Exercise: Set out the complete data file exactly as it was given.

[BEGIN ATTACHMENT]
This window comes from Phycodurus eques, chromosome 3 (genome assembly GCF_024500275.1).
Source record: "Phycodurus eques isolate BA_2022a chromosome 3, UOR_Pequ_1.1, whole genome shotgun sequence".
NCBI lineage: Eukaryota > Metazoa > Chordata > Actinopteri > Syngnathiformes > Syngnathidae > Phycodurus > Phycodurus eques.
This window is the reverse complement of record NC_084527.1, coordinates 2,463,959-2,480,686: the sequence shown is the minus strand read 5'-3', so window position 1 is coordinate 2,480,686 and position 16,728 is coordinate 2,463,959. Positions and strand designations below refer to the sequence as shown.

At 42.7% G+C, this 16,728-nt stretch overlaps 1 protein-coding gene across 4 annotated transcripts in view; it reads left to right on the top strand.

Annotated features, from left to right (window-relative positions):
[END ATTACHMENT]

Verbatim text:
This window comes from Phycodurus eques, chromosome 3 (genome assembly GCF_024500275.1).
Source record: "Phycodurus eques isolate BA_2022a chromosome 3, UOR_Pequ_1.1, whole genome shotgun sequence".
NCBI lineage: Eukaryota > Metazoa > Chordata > Actinopteri > Syngnathiformes > Syngnathidae > Phycodurus > Phycodurus eques.
This window is the reverse complement of record NC_084527.1, coordinates 2,463,959-2,480,686: the sequence shown is the minus strand read 5'-3', so window position 1 is coordinate 2,480,686 and position 16,728 is coordinate 2,463,959. Positions and strand designations below refer to the sequence as shown.

At 42.7% G+C, this 16,728-nt stretch overlaps 1 protein-coding gene across 4 annotated transcripts in view; it reads left to right on the top strand.

Annotated features, from left to right (window-relative positions):